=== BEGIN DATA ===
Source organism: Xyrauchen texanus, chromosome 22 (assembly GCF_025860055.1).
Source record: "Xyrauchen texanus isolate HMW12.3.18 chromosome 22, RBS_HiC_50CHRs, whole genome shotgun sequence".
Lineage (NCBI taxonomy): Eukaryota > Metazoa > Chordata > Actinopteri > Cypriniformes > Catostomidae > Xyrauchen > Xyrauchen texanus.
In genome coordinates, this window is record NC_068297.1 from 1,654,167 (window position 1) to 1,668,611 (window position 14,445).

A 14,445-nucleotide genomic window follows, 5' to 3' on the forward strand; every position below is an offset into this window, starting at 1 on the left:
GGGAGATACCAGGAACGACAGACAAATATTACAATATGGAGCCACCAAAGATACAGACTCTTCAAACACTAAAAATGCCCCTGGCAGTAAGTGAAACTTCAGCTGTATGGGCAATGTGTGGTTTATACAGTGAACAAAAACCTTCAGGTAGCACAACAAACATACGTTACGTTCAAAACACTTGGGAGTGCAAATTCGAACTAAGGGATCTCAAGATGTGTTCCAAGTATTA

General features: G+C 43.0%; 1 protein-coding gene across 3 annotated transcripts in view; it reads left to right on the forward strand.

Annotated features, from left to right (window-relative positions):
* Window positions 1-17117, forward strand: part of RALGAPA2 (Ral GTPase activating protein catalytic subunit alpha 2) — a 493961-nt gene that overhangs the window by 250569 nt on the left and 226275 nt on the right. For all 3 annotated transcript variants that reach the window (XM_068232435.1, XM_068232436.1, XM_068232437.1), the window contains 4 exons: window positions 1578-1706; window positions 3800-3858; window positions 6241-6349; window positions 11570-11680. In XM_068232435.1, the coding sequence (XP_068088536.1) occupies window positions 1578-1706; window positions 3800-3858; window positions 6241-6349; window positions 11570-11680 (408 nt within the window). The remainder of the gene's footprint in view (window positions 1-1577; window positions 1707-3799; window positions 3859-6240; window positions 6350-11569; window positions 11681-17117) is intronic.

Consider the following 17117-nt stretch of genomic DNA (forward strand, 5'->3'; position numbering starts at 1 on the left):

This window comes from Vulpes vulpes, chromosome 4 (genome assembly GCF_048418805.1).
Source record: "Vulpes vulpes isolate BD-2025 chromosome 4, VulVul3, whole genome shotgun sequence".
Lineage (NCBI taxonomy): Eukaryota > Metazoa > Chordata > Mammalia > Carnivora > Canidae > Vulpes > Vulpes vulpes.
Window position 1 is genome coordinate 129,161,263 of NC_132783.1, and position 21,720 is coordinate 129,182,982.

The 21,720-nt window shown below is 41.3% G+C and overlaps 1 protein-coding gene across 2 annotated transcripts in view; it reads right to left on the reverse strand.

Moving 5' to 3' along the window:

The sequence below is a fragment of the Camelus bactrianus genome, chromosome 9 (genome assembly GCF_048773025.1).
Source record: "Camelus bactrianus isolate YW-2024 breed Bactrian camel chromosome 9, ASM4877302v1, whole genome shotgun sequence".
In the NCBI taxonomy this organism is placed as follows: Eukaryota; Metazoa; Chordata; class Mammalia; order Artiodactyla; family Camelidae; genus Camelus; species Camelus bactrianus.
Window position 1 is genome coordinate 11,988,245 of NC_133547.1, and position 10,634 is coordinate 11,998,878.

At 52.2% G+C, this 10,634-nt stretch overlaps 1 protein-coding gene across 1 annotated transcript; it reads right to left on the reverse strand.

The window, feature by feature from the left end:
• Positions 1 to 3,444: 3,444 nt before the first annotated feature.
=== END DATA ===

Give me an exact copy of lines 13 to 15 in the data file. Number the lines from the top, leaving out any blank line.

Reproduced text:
Lineage (NCBI taxonomy): Eukaryota > Metazoa > Chordata > Mammalia > Carnivora > Canidae > Vulpes > Vulpes vulpes.
Window position 1 is genome coordinate 129,161,263 of NC_132783.1, and position 21,720 is coordinate 129,182,982.

The 21,720-nt window shown below is 41.3% G+C and overlaps 1 protein-coding gene across 2 annotated transcripts in view; it reads right to left on the reverse strand.